"What is the criterion for the best altitude for a cross country flight?" - Archer H.
“As an airline pilot, my major concern was to provide a smooth ride for the passengers even at the expense of efficiency. If you think about it, that should be a large factor in our general aviation planning as well.
We don’t want to shake and bake our passengers by being down low in the bumps when we could have climbed a few thousand feet and kept them cool and smooth but had a little more head wind. Most of the time, the amount of wind change from say 3 thousand to 6 thousand is not so great that it will change our flight time by more than a few minutes. But if you can get a smooth ride by making that change you and your passengers will enjoy the flight much more.
Another reason to think higher rather than lower is that most of our non turbocharged airplanes get their best true airspeed between seven and eight thousand feet. So everything else being equal, this would be the place to be on all cross country flights.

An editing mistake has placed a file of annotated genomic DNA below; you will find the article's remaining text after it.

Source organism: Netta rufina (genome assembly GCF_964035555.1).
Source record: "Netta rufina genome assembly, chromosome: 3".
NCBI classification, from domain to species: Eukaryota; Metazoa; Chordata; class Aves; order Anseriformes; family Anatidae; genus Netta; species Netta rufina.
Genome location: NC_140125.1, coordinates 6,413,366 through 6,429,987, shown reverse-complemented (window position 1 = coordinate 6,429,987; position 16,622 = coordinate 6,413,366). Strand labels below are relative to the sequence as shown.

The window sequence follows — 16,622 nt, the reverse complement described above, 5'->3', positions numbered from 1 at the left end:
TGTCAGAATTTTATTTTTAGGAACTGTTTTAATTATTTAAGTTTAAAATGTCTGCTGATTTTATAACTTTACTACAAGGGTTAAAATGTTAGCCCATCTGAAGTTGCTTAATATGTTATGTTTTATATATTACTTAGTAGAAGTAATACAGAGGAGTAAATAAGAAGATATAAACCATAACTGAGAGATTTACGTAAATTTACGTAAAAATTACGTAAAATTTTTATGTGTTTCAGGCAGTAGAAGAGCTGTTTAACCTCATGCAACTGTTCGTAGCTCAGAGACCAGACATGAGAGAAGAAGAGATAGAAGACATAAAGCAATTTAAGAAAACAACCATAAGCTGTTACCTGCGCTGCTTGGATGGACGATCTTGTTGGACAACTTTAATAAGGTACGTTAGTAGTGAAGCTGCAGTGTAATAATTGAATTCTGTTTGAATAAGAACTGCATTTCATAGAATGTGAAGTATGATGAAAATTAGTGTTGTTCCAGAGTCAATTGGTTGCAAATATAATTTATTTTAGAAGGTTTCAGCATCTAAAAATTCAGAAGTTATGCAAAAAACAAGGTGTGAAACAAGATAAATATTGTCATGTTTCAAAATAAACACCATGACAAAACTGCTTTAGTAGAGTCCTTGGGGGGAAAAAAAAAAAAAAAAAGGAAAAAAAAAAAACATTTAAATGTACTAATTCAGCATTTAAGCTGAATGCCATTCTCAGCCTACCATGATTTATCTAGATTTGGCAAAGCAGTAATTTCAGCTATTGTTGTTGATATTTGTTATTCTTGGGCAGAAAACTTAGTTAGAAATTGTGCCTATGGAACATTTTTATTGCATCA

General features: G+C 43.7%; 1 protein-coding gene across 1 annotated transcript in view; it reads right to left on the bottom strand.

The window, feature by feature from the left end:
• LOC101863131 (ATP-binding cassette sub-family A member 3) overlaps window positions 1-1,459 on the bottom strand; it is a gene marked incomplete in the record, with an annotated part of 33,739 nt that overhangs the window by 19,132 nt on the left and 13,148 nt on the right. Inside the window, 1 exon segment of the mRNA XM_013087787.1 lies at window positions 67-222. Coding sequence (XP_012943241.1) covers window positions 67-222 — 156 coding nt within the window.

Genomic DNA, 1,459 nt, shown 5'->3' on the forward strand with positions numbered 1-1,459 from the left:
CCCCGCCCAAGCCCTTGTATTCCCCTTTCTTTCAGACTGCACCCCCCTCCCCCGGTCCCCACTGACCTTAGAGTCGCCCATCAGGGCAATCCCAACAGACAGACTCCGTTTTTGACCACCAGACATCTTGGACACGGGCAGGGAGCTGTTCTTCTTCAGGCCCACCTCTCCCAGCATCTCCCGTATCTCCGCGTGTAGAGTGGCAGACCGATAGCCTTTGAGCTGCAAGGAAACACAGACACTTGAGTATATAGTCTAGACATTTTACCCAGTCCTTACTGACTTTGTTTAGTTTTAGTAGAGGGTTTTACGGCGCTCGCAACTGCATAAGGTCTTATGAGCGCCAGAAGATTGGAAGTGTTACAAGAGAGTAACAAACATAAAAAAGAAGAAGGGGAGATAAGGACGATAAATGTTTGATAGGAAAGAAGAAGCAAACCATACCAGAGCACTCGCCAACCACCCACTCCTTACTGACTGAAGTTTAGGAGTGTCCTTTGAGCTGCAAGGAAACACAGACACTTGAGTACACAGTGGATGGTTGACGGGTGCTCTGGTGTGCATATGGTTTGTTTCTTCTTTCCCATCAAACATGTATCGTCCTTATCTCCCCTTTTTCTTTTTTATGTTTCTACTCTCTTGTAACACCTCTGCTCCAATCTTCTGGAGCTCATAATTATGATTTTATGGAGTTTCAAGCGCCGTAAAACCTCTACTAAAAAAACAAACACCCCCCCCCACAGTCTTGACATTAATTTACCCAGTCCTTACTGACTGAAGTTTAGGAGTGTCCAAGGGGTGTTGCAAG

Then there is the terrain issue. If I am flying over uninhabited and/or rough terrain, I want to be high so I have a better chance of reaching an airport or at least civilization if I have a problem. I am very happy to be a little slower but well above the rocks.
Sometimes our choices will be limited by the weather. If we are VFR only pilots the cloud bases will be a limitation. But, If the clouds are scattered to broken along your route and you can safely climb on top, you will almost always get a better ride. Just be sure to comply with all cloud clearance rules and don’t get caught on top of an overcast. If you are an IFR pilot the freezing level may limit your altitude choices. And of course, we all have to obey the oxygen required rules if we plan to go above 12,500 feet.
So unless there is a big wind penalty, my first choice is a cruise altitude of 7 or 8 thousand feet to obtain the best true airspeed. If I need to climb or descend to keep the ride smooth I will unless I am over hostile territory, then I won’t descend.
In my view, higher rather than lower cruise altitudes give a pilot more options.”